16. Praying in the Holy Spirit is praying in fervency. Cold prayers, my brethren, ask the Lord not to hear them. Those who do not plead with fervency, do not plead at all. As well speak of lukewarm fire as of lukewarm prayer; it is essential that it is red hot. Real prayer is burned as with hot iron into a man’s soul, and then comes forth from the man’s soul like coals of juniper which have a most vehement heat. Only the Holy Spirit can give such prayers. I have heard from this place prayers which I never can forget, nor will you ever forget them either. Last January and February there were times when certain of our brethren were helped to pray with such power that we were bowed down in humiliation, and immediately borne up as on the wings of eagles in the power of supplication. There is a way of praying with power in which a man seems to get hold of the posts of heaven’s gate, as Samson grasped the pillars of the temple, and appears as though he would pull it all down upon himself sooner than miss the blessing. It is a brave thing for the heart to vow, “I will not let you go unless you bless me.” That is praying in the Holy Spirit. May we be tutored in the art of offering effectual fervent prayer!

17. Next to that, it is essential in prayer that we should pray perseveringly. Any man can run fast at a spurt, but to keep it up mile after mile, there is the battle. And so, certain hot spirits can pray very fervently every now and then, but to continue in prayer—who shall do this unless the Spirit of God sustains him? Mortal spirits flag and tire. The course of mere fleshly devotion is as the course of a snail which melts as it crawls. Carnal minds go onward and their devotion grows small by degrees and miserably less, as they cry out, “What a weariness it is!” But when the Holy Spirit fills a man and leads him into prayer, he gathers force as he proceeds, and grows more fervent even when God delays to answer. The longer the gate is closed the more vehemently does he use the knocker, until he thunders in his prayer; and the longer the Angel lingers the more resolved he is that if he grasps him with a death grip he will never let him go without the blessing. Beautiful in God’s sight is tearful and yet unconquerable importunity. Jesus delights to be laid hold of by one who says, “I cannot take ‘No’ for an answer, I must have this blessing, for you have promised it and you have taught me to ask for it, and I will not believe that you can contradict yourself.” Surely we must have the Holy Spirit to help us to pray like this.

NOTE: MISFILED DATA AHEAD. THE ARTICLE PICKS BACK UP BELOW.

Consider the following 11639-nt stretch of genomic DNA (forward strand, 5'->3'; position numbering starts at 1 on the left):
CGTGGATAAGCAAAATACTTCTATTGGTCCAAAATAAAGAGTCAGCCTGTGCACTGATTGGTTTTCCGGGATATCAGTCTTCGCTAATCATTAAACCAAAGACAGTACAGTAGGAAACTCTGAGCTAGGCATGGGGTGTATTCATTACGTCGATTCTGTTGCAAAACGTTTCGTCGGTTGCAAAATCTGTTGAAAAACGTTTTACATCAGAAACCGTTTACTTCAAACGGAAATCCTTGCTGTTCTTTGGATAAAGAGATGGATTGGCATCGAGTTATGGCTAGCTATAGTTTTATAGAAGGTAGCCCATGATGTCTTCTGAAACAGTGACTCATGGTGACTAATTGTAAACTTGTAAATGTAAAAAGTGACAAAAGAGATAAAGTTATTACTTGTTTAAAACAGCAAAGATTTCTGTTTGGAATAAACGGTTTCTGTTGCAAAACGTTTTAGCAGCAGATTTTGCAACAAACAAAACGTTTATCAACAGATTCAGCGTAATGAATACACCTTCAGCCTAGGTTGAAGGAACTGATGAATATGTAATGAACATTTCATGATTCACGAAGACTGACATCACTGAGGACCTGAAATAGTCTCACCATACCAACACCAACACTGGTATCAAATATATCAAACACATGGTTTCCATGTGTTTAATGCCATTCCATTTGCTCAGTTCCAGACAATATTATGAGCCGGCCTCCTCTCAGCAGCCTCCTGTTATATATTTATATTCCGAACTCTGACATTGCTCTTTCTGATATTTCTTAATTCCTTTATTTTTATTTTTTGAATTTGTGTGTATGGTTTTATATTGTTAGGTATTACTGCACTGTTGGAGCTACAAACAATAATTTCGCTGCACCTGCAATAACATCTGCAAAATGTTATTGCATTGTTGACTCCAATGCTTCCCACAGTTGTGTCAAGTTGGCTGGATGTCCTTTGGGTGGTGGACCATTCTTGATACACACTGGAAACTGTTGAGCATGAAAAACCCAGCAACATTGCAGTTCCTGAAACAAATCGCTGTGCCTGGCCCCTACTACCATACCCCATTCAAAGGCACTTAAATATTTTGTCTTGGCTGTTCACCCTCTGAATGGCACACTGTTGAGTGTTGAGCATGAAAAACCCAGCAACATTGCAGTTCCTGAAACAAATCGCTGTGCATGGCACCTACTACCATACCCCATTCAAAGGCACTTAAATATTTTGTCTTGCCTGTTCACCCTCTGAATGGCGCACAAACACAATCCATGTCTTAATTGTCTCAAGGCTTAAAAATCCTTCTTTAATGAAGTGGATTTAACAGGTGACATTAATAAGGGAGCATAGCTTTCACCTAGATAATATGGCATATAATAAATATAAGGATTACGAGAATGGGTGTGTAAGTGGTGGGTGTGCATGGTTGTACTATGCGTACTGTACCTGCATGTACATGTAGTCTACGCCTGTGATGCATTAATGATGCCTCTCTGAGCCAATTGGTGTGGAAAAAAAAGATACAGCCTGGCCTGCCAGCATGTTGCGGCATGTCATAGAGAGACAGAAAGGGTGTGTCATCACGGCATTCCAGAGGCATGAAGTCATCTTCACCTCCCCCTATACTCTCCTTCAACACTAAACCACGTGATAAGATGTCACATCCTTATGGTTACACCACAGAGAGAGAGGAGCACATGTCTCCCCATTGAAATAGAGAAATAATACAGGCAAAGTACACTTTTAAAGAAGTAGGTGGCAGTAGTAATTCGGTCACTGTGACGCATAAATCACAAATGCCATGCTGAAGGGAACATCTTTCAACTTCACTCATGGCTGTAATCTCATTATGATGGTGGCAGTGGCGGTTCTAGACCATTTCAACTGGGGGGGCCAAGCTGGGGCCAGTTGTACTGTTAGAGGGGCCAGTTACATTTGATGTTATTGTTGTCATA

18. Praying in the Spirit we shall be sure to pray in a holy frame of mind. Brothers and sisters, do you ever get distracted in your minds? “Ah,” you say, “I wonder when I am not.” I will venture to say that you have come into this house burdened, and yet on the road you were saying, “This is a blessed Sabbath day, I feel I have God’s presence”; some silly gossip met you on the steps, and told you an idle tale which distracted you. You may even get quietly seated here, and then the memory of a child at home, or the remembrance of what someone said about six weeks ago will perplex your mind, so that you cannot pray. But when the Holy Spirit comes, he takes a scourge of small cords and drives these buyers and sellers out of the temple and leaves it clear for God, and then you can come with a holy, devout frame of mind, fixed and settled in your great object of approach to God. This is to approach him in the Spirit. Oh for more of this blessed, undisturbed devotion!